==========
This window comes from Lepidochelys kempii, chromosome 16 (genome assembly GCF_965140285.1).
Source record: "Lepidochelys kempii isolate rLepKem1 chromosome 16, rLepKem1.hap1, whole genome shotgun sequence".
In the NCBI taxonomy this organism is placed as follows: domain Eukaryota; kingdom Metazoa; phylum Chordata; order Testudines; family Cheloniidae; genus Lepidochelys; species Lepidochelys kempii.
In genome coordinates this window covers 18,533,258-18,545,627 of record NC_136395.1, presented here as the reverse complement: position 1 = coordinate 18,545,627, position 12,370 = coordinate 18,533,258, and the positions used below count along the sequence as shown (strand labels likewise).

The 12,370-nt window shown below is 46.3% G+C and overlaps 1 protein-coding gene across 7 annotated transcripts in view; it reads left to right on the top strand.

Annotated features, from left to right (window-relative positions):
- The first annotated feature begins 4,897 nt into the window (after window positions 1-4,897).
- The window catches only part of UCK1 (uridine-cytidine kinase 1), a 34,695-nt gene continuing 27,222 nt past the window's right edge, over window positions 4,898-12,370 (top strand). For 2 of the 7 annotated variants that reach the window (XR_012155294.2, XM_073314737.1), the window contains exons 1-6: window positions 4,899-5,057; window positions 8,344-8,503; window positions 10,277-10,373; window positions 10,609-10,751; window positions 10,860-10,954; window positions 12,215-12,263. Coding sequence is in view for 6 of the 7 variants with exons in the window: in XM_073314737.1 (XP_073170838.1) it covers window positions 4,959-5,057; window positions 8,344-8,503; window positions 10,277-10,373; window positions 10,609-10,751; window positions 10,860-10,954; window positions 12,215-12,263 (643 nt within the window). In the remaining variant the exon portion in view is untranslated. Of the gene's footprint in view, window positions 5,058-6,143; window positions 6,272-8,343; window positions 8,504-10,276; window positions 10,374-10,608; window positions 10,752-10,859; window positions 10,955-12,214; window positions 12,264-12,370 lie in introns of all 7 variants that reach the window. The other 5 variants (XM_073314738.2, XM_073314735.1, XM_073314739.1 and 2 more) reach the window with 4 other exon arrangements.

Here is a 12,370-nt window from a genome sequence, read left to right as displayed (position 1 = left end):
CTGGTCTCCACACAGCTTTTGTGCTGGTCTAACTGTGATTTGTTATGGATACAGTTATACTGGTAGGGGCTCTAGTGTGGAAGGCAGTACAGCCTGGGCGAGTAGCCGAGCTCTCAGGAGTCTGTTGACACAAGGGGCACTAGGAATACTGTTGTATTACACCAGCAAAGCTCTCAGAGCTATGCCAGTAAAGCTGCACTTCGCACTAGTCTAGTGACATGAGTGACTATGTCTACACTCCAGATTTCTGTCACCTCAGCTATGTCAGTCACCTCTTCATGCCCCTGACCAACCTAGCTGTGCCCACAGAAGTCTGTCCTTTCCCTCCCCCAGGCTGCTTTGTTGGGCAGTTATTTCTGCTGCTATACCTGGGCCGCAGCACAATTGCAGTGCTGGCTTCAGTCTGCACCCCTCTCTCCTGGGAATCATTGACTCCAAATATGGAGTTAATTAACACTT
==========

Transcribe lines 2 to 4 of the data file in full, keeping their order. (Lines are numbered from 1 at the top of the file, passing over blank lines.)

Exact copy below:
Source record: "Lepidochelys kempii isolate rLepKem1 chromosome 16, rLepKem1.hap1, whole genome shotgun sequence".
In the NCBI taxonomy this organism is placed as follows: domain Eukaryota; kingdom Metazoa; phylum Chordata; order Testudines; family Cheloniidae; genus Lepidochelys; species Lepidochelys kempii.
In genome coordinates this window covers 18,533,258-18,545,627 of record NC_136395.1, presented here as the reverse complement: position 1 = coordinate 18,545,627, position 12,370 = coordinate 18,533,258, and the positions used below count along the sequence as shown (strand labels likewise).